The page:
Confronted with this violence that has engulfed the world, Hourani’s work asks questions. Can exhibition spaces still be considered sanctuaries for cultural activity? Where are aesthetics found in such strenuous circumstances? Are there still any boundaries between the actual and the imaginary? And, can art exist without an artist, as the mere theatre of reality?
“What can art do in such a crazy situation we live in?” Hourani ponders. “Art is in competition with reality. Sometimes reality creates things like the ambassador’s example — nobody remembers the exhibition — as the image of the ambassador lying down stays in the mind. It became an icon.”
Hourani then philosophically reflects on the last Gaza War to make his point.
“We artists are human but we were speechless. Art is more important than the artist. The morgues in Gaza City had no space left for corpses and they had no alternative but to use ice cream fridges to place bodies of children as their temporary graves. This is real, the image speaks volumes. What can an artist add? Consider it fantasy, dark and sad, but it is real.” He says the challenge is find something that art can add.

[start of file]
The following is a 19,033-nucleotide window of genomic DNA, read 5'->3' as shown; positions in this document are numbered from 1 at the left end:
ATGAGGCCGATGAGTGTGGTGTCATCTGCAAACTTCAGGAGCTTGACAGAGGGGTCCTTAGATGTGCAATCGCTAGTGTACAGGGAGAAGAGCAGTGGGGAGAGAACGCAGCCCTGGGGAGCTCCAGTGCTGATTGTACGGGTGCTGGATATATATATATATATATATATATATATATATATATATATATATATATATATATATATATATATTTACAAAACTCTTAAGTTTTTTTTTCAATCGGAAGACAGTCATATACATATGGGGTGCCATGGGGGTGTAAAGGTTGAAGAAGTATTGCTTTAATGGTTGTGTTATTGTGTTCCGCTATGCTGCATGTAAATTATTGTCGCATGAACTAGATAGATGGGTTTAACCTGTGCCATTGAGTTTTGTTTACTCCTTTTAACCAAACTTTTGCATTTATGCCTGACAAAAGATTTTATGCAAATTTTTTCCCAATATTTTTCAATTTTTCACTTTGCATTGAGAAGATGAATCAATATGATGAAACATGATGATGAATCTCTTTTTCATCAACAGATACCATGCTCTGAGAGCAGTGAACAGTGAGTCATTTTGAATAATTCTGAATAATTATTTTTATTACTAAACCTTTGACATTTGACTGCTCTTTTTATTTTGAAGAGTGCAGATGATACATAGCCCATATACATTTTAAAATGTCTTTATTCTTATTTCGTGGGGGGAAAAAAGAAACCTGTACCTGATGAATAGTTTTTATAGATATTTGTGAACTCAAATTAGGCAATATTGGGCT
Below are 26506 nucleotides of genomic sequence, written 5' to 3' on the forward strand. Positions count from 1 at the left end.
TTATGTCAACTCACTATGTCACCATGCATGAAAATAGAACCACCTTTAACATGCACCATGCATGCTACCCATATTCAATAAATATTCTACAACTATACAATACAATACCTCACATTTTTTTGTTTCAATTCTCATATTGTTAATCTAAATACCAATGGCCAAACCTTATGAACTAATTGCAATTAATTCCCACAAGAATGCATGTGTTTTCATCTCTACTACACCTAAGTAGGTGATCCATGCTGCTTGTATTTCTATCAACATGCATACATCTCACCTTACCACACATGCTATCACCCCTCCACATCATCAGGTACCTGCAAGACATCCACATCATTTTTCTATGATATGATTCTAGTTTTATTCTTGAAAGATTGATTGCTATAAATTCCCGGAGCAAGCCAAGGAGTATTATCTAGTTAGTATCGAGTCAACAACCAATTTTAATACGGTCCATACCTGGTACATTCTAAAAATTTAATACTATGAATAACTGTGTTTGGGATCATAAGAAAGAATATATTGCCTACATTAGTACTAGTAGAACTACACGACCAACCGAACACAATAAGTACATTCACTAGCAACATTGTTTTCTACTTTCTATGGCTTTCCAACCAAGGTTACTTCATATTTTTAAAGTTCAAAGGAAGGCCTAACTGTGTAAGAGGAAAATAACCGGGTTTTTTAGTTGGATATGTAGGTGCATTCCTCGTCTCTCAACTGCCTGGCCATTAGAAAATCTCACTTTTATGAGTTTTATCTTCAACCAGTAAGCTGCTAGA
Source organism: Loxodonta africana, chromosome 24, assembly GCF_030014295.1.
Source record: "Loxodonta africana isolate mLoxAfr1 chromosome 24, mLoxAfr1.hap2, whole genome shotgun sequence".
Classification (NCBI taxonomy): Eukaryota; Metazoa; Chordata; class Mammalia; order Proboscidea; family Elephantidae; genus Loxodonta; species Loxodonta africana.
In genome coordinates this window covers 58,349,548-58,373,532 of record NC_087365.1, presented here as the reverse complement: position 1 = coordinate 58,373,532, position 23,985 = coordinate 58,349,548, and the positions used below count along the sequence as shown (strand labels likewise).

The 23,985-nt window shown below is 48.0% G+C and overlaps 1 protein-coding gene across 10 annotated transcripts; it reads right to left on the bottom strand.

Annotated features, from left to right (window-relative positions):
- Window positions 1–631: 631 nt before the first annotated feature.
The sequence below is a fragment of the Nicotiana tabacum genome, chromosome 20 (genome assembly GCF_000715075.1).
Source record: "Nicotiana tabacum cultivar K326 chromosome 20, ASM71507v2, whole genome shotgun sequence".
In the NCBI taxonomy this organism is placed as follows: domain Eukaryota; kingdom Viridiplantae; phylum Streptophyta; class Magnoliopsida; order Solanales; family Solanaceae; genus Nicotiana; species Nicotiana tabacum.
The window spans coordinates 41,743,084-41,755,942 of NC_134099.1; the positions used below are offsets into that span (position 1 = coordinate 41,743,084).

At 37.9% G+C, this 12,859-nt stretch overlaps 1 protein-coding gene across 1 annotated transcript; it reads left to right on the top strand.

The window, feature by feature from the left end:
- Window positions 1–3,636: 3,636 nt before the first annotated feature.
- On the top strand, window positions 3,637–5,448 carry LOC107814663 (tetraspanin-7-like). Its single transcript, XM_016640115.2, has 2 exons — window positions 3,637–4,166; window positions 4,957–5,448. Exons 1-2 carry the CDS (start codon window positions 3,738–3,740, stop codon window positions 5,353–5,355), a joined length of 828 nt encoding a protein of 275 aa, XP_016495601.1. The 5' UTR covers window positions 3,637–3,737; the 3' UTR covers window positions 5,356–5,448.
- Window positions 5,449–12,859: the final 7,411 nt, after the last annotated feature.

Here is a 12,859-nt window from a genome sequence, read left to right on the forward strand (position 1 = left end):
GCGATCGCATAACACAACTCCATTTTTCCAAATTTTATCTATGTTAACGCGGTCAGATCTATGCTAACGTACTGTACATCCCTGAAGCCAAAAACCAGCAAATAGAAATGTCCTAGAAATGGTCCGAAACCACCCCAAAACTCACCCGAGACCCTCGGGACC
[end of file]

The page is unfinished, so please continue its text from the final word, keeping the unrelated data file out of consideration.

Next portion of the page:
To get Hourani to talk about himself is rather difficult, as he maintains: “I am my art.” Reluctantly he finally concedes, “I am from Hebron, where I studied history at the local university. As a kid, I didn’t play football, instead I expressed myself through calligraphy and painting. My family encouraged me, as I played with boundaries in art. For me, the issue was, what to say after the painting is done — like language does not give you the skills of thinking. Living in time, I am always moving, for a while it was visual art, meaning painting, photographs and sculpture. Nowadays it is more about concepts.”
Hourani is one of the founders and at present the director of the International Academy of Art in Palestine. At some time in his artistic journey, he taught art at the gallery. He nevertheless continues to play a major role in the local art scene.
A storyteller at heart, Hourani places the process of art at the heart of his practice, using it to exchange ideas, collaborate and engage in dialogue with his audience.
Rafique Gangat, author of Bending the Rules, is based in Occupied Jerusalem.